“Double Negative is a short, sharp blast of ultra-melodic, ultra-catchy, ultra-economical jangly punk rock.” FFO: Leatherface, The Clash, Stiff Little Fingers.
Review by Ollie Stygall.
I thought I’d prepare for this review by Googling Liverpool, home of Down And Outs, to see how much of the city’s cultural heritage is dominated by The Beatles. It turns out it’s quite a lot! Tough luck if you’re a band from Liverpool, you have some very big shoes to fill! This is a bloody shame, as the three guys that make up Down And Outs are kicking up some top quality, melodic punk rock.
It turns out these guys are time served, having been around since 2004, and have an impressive and extensive catalogue of releases under their belts. It comes as no surprise to see they’ve had releases on a number of labels, including the fantastic Boss Tuneage Records.
Double Negative is a short, sharp blast of ultra-melodic, ultra-catchy, ultra-economical jangly punk rock. Of the 13 tracks here none exceed the two and a half minute mark. This is a band who say what they have to say, then they get the fuck out of Dodge. They get their point across quickly, eloquently and effectively, which makes for an impressive listening experience. Each song is a little blast of gold dust that does its job perfectly.
The band claims influence from acts such as The Clash and Leatherface, which kind of makes sense. They have assumed The Clash’s knack for penning catchy pop music within a punk framework and Leatherface’s rough-hewn charm, albeit with some of the spiky edges smoothed off. One comparison might be to a more stripped down Hot Water Music crossed with the heavier elements of someone like Soul Asylum (does anyone remember them? No? Just me then), and maybe a touch of classic old-school punk like Stiff Little Fingers, whose lyrical tales of hometown life seem to match Down & Outs’ own world view. Continue reading “Album Review: Down And Outs – Double Negative”
90’s skate-punk heroes Consumed ignite Liverpool’s coolest pizza bar, with help from Down & Outs and The Hunx.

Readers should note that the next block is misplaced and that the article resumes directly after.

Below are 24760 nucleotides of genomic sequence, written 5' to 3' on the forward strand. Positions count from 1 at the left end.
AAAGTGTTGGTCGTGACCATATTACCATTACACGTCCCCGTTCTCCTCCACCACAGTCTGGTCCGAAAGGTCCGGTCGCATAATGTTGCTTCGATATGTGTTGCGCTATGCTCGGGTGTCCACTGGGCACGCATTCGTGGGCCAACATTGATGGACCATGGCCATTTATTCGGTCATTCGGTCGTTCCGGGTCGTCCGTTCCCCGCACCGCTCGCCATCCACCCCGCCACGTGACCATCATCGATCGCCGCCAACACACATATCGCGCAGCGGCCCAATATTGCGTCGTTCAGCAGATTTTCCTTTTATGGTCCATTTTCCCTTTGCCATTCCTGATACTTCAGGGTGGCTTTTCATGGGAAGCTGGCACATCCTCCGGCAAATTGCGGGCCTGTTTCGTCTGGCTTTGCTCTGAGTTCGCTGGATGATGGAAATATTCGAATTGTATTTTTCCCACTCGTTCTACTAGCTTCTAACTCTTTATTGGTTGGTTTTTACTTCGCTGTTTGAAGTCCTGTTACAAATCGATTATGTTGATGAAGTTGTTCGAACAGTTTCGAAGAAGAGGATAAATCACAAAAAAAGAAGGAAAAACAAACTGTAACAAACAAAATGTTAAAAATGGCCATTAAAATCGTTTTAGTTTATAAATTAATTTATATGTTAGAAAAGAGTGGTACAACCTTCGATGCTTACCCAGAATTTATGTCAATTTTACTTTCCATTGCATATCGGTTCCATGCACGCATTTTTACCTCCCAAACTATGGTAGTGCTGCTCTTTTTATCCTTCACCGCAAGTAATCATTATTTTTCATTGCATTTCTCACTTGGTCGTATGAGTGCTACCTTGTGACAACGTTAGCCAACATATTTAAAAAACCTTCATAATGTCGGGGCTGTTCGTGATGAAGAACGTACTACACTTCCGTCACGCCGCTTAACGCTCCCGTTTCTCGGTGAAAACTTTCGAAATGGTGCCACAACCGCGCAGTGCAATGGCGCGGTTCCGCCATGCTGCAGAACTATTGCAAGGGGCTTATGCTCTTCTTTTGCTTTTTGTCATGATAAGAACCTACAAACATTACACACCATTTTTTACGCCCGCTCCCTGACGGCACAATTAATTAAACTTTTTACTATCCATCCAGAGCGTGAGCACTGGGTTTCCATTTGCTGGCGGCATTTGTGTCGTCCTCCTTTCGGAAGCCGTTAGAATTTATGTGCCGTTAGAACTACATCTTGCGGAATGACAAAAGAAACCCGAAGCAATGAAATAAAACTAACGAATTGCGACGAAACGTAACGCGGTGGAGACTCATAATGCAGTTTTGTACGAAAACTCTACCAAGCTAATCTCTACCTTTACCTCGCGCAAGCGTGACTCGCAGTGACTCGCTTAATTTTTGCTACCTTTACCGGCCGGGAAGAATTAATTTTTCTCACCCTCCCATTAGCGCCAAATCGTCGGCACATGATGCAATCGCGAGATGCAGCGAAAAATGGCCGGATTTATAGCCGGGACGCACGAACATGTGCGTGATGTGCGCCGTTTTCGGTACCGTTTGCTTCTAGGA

Review by Sarah Williams. Photos by Richie Yates.
Before this show had even begun, I was brimming with excitement. It’s my first gig of 2018, my first time in Liverpool and (this is a totally irrelevant personal achievement) the first time I’d ever driven to a gig. On top of all that, I got to start my year off right with a trip to see Consumed.
For years I’ve heard my Northern punk pals raving about Maguires and it’s easy to see why. At the front it’s a tiny, colourful bar that boasts an impressive menu of vegan and vegetarian pizza options. Knowing that I can’t miss this opportunity to sample some proper cruelty-free fast food, we plump for a vegan garlic mushroom/pesto combination that turns out to be a masterpiece in greasy joy. I savour it while enjoying the crude animation in Jason & The Argonauts that is being projected onto the bar wall.
Once we are well and truly stuffed we venture past a bookshelf-doorway into the venue itself. Before the entertainment’s kicked off, it is easy to see this is the ideal punk venue. It’s a small black box with a bouncy wooden floor and an array of gig posters plastered to the roof. It looks like the sort of gaff where sweat would drip from the rafters if you got the right act in here.
Opening the show are local Liverpool punks, ironically named The Hunx. They play straight up fast-punk with clear 90’s skate-punk influences, best illustrated in their extremely popular cover of Bad Religion’s American Jesus. It’s a very well-chosen tune that gets the crowd’s fists in the air as they sing along. Their edge is in their frequent self-deprecating jibes, slagging themselves off to a Johnny Vegas standard, which gets a great reaction from the local crowd who are clearly in on the joke. Although I enjoy a bit of droll humility at the best of times, it feels like the band are doing themselves a disservice; they might have more success if they injected some enthusiasm into their act.
Admirably, they announce at the beginning of their set that they are donating their merch sales for the evening directly to homeless people on the nearby streets. They deliver an enjoyable show, although the vocal sound quality leaves a lot to be desired – the combination of gruff and fuzz made the words a hard to decipher. Overall they’re a solid opener who kick off the evening well. Continue reading “Gig Review: Consumed @ Maguires [13/01/2018]”